Thursday, December 31, 2009
Yup, a Resolution
It’s a universal ailment, a constant source of personal dissatisfaction; yet another incremental dollop coagulating in that big ol’ fifty-gallon drum of all pervading ennui. Ain’t no way around it---one’s ambitions always seem to exceed one’s actual capabilities. Intentions, however sincere, somehow become thwarted, and then it’s throw-away-the-list time, or let-me-downgrade-my-goals time, or even. let’s-have-a-few-drinks-and-obliterate-it time.
I’m right there with the stumbling herd, jotting to-do lists down with pent up ferocity, modifying mental notes all the livelong day, awakening daily with a new found and etched-in-sincerity pathway. Then, of course, I really wake up.
Ironically enough, one of the more pleasant aspects of the whole holiday season –the reception of presents—has made me somewhat blue, bringing into sharp focus yet another of misspent endeavors. Try as I might, with the noblest of intentions, to read more books, and get my nose outta the dozens of publications I subscribe to, or the three daily newspapers I peruse in hard copy, never mind the predictable daily attention-grabbers like the Internet, the television, the radio, the CD player, at the end of the proverbial day the unread books seem to gather around me, much like the silent and predatory winged creatures in Hitchcock’s The Birds, piled above my shoulder on the end table near the couch, loosely placed on the outer edges of the built-in book shelves, artistically splayed throughout various nooks and crannies of the house and office.
I finally get through one, energized again by the extended and engaged experience of reading, yet there is always three or so (ever-changing it seems), in the on deck circle, and a heap more crowding the edge of the dugout bench, all vying for a brief spot in the to-be-read line-up. (I think I’ll call my team the Sisyphean Nine.) Having just finished Frankly My Dear: Gone With the Wind Revisited by Molly Haskell (Yale University Press, 2009), I easily transitioned into Victor Fleming: An American Movie Master by Michael Sragow (Pantheon, 2008), and then, came the thrill (and burden) of the Christmas deluge. My challenge for the months ahead (couldn't make this up):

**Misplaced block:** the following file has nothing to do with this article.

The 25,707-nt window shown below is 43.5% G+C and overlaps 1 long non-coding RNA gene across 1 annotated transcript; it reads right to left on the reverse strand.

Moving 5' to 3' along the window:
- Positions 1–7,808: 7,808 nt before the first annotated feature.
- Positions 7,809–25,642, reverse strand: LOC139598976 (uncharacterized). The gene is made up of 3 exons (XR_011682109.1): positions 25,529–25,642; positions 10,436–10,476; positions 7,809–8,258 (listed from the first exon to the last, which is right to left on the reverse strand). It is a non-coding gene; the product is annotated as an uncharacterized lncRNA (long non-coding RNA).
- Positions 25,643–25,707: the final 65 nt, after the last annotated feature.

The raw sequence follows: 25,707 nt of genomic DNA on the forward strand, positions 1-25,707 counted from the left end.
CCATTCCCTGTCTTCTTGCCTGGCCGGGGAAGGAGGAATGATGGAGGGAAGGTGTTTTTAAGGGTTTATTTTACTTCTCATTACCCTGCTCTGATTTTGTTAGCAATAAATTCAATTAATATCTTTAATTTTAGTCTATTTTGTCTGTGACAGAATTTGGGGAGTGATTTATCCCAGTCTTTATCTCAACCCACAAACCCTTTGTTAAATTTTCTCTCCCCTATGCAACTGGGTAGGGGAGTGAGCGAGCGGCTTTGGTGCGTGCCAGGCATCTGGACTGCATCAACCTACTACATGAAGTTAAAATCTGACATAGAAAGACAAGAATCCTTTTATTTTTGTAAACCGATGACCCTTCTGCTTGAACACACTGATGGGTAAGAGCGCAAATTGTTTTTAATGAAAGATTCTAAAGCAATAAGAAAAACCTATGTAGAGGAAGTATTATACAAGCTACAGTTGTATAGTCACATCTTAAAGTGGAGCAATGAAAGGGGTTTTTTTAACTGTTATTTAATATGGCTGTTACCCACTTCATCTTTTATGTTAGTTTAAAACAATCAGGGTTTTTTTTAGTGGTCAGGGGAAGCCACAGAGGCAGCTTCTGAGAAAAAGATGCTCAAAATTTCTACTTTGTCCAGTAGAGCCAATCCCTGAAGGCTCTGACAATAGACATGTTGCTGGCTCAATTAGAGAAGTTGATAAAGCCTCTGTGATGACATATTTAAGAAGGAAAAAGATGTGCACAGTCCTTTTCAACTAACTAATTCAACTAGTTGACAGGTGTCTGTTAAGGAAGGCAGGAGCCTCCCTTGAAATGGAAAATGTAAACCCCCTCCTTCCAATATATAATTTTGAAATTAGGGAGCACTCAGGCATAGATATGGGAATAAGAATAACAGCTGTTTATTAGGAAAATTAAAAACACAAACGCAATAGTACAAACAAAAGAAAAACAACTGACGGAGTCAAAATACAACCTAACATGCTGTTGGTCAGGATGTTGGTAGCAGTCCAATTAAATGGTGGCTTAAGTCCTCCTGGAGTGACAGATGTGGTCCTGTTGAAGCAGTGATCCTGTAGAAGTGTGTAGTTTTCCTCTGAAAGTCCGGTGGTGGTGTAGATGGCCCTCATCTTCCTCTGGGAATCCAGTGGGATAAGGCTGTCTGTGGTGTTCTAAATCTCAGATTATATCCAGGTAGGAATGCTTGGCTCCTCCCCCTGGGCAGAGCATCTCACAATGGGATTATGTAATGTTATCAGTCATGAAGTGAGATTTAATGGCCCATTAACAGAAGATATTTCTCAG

A New New Deal: How Regional Activism Will Reshape the American Labor Movement by Amy B. Dean, David B. Reynolds, and Harold Meyerson (Cornell University Press, 2009)
The Collected Stories of Lydia Davis, by Lydia Davis (Farrar, Straus & Giroux, 2009)
Inherent Vice by Thomas Pynchon (Penguin, 2009)
Dancing in the Dark: A Cultural History of the Great Depression, by Morris Dickstein (Norton, 2009)
Cooperstown Confidential: Heroes, Rogues and the Inside Story of the Baseball Hall of Fame, by Zev Chafets (Bloomsbury, 2009)
Satchel: The Life and Times of an American Legend, by Larry Tye (Random House, 2009)
The Greatest Game: The Yankees, the Red Sox and the Playoff of ‘78, by Richard Bradley (Free Press 2008)
Baseball Americana, by Harry Katz, Frank Ceresi, and Phil Michel (Smithsonian, 2009)
Frank Sinatra: The Family Album, by Charles Pignore (Little Brown, 2007)
Big Man: Real Life and Tall Tales, by Clarence Clemons and Don Reo (Gran Central Publishing, 2008)
High on Rebellion: Inside the Underground at Max’s Kansas City, by Yvonne Sewell Ruskin (Thunder Mouth Press, 1998)
The Authorized and Illustrated Story of The Stooges, by Robert Matheu (Abrams, 2009)
The Velvet Underground: New York Art, Edited by Johan Kugleberg (Rizzoli, 2009)
Warren Oates: A Wild Life, by Susan Compo (University Press of Kentucky, 2009)
Tell Me How You Love the Picture: A Hollywood Life, by Edward Feldman with Tom Barton (St. Martins, 2005)
Robert Altman: The Oral Biography, by Mitchell Zuckoff (Knopf, 2009)
Whew, wow, damn, I just, well, … don’t know. Maybe I can conveniently break my leg, that oughta truly free up some time. My kind of resolution.